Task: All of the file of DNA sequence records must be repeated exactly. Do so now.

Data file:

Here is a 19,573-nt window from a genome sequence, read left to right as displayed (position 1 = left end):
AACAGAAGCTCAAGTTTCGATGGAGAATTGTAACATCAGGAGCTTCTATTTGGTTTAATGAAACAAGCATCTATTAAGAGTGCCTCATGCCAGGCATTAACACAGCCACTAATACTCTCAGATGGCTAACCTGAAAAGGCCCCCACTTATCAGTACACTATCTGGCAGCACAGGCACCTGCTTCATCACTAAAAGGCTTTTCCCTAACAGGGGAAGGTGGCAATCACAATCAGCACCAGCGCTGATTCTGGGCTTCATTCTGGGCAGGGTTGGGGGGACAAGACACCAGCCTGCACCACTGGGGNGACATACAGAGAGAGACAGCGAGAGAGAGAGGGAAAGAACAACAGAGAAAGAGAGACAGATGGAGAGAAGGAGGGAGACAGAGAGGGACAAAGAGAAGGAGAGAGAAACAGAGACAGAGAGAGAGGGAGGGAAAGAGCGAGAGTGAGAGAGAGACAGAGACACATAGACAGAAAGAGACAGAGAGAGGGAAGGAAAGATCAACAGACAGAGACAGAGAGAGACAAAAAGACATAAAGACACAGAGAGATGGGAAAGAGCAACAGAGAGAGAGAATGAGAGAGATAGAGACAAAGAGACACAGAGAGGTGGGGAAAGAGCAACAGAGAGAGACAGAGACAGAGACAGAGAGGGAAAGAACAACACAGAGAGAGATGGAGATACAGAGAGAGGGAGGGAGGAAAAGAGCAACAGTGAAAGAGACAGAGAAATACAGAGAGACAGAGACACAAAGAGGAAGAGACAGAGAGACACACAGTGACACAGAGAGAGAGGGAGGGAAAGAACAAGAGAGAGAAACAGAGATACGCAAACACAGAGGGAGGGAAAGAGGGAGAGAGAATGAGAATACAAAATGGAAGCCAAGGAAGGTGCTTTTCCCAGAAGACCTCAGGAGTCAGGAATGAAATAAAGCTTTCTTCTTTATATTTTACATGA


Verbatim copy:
Here is a 19,573-nt window from a genome sequence, read left to right as displayed (position 1 = left end):
AACAGAAGCTCAAGTTTCGATGGAGAATTGTAACATCAGGAGCTTCTATTTGGTTTAATGAAACAAGCATCTATTAAGAGTGCCTCATGCCAGGCATTAACACAGCCACTAATACTCTCAGATGGCTAACCTGAAAAGGCCCCCACTTATCAGTACACTATCTGGCAGCACAGGCACCTGCTTCATCACTAAAAGGCTTTTCCCTAACAGGGGAAGGTGGCAATCACAATCAGCACCAGCGCTGATTCTGGGCTTCATTCTGGGCAGGGTTGGGGGGACAAGACACCAGCCTGCACCACTGGGGNGACATACAGAGAGAGACAGCGAGAGAGAGAGGGAAAGAACAACAGAGAAAGAGAGACAGATGGAGAGAAGGAGGGAGACAGAGAGGGACAAAGAGAAGGAGAGAGAAACAGAGACAGAGAGAGAGGGAGGGAAAGAGCGAGAGTGAGAGAGAGACAGAGACACATAGACAGAAAGAGACAGAGAGAGGGAAGGAAAGATCAACAGACAGAGACAGAGAGAGACAAAAAGACATAAAGACACAGAGAGATGGGAAAGAGCAACAGAGAGAGAGAATGAGAGAGATAGAGACAAAGAGACACAGAGAGGTGGGGAAAGAGCAACAGAGAGAGACAGAGACAGAGACAGAGAGGGAAAGAACAACACAGAGAGAGATGGAGATACAGAGAGAGGGAGGGAGGAAAAGAGCAACAGTGAAAGAGACAGAGAAATACAGAGAGACAGAGACACAAAGAGGAAGAGACAGAGAGACACACAGTGACACAGAGAGAGAGGGAGGGAAAGAACAAGAGAGAGAAACAGAGATACGCAAACACAGAGGGAGGGAAAGAGGGAGAGAGAATGAGAATACAAAATGGAAGCCAAGGAAGGTGCTTTTCCCAGAAGACCTCAGGAGTCAGGAATGAAATAAAGCTTTCTTCTTTATATTTTACATGA